It wasn’t a totally flawless season for Eovaldi, and the biggest issue has to be his health, which has been a theme throughout his career. It always makes me a bit uneasy to talk about injuries in terms of negatives as it can imply that it’s the player’s fault, which simply isn’t the case. Eovaldi isn’t trying to get hurt, nor is he refusing to pitch when he’s able to or anything like that. Injuries happen, and sometimes certain bodies are more prone to being hurt. All that said, Eovaldi is an important player on this roster and the Red Sox need him on the field as much as possible. To be fair it wasn’t a major injury as he only missed a few turns with his calf injury, but three starts in a 60-game season is a significant chunk. Over a full season, at this point the hope has to be for something like 25 starts a year for Eovaldi.
Beyond the health, though, there really wasn’t too much to complain about. He was able to control the strike zone extremely well with his strikeouts and walks, but he did have a bit of trouble with balls in play. To be fair, that is more likely to have noise in small samples like Eovaldi’s 48-inning sample, but he was hit hard. The righty allowed a batting average on balls in play of .336, his highest since 2015, as well as allowing eight homers in nine starts. According to Statcast numbers, he was in the bottom third of the league in average exit velocity, barrel rate and hard-hit rate, all of which were in line with his 2019 numbers.
The Big Question
When Eovaldi was able to break out in 2018, the biggest reason was that he brought the cutter back into his arsenal after ditching it early in his career. It was a total gamechanger for his approach and directly led to the major improvements he saw that year. In 2019, though, the book was out and that combined with a lack of command on the pitch saw a major regression. He needed to find a way to make this an effective offering again.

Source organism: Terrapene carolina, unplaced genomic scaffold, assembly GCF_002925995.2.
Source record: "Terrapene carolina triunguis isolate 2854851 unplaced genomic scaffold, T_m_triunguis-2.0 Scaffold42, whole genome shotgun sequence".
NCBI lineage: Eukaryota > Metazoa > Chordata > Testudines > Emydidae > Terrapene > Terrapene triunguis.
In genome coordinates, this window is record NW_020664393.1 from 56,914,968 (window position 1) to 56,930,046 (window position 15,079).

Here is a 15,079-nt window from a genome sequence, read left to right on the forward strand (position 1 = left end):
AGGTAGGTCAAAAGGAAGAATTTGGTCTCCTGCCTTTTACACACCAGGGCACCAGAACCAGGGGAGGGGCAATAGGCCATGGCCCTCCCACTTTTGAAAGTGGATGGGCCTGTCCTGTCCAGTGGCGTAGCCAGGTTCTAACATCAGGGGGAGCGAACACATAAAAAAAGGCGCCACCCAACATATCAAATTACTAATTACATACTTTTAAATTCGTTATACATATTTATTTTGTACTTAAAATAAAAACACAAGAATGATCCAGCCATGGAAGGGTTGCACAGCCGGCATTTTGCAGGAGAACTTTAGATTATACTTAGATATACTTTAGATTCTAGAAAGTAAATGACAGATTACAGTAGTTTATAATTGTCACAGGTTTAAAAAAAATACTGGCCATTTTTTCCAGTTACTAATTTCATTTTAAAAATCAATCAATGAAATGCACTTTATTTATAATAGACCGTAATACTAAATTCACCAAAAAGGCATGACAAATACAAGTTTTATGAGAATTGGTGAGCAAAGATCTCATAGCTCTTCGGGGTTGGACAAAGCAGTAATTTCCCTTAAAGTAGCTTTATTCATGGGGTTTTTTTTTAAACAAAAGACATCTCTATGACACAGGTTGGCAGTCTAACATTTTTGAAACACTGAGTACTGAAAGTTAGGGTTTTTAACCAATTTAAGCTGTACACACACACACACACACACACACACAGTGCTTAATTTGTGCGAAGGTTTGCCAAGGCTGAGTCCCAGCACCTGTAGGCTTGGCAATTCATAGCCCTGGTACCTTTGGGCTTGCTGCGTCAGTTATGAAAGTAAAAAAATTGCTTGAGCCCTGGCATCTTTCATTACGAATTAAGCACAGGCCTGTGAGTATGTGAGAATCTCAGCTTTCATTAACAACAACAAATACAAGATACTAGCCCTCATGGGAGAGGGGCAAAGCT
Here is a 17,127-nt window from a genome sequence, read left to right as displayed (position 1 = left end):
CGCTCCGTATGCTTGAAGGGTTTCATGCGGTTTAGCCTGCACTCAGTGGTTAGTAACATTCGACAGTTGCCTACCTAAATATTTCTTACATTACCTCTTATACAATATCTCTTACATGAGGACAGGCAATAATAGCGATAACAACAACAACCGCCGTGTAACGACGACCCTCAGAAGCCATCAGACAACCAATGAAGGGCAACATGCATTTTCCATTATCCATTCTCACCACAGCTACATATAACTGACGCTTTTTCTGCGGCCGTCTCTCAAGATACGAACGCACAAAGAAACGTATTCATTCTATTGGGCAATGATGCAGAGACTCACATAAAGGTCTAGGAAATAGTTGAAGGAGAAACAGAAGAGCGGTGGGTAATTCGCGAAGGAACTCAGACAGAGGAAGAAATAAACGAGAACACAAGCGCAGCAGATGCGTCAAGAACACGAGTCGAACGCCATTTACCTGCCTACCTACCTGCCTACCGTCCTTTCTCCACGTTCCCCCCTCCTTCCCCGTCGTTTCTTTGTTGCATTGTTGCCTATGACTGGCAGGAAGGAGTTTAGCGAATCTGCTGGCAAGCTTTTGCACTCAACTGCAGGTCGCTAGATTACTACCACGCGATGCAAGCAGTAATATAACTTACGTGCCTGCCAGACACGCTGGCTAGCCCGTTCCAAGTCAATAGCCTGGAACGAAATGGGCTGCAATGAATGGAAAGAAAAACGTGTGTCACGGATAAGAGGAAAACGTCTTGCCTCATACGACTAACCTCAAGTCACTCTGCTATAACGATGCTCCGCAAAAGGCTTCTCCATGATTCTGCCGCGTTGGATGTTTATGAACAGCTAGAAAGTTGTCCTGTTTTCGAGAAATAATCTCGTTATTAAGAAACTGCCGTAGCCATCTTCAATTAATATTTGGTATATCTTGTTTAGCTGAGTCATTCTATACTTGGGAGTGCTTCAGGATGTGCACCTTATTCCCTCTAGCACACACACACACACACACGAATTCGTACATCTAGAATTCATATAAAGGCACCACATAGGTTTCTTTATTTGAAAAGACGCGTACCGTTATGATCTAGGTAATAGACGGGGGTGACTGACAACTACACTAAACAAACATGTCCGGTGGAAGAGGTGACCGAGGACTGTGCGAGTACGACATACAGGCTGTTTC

As it turned out, it wasn’t quite as important as I had anticipated, but it still did improve. In terms of performance against the pitch measured by wOBA, Eovaldi landed somewhere in the middle of 2018 and 2019. That was important for him to claw his numbers back to respectability, but really it was what we discussed above with the splitter and curveball that made him so effective. The takeaway is that he needs secondaries to perform near his ceiling. The cutter was important, but as long as he has something to turn to beyond the fastball, he can put up impressive numbers.
Looking ahead to 2021
Eovaldi should be part of the rotation again in 2021. With his contract there may be some trade speculation, but after what he did this past summer his contract is closer to even value than it had seemed at this point last year. For a team that desperately needs pitching, trading him just to shed salary wouldn’t make sense. It will be another long year if he’s miscast as a top-of-the-rotation arm again next year, but that will be a problem with roster construction, not him. The reality is he’s a perfectly cromulent mid-rotation arm, injury woes and all.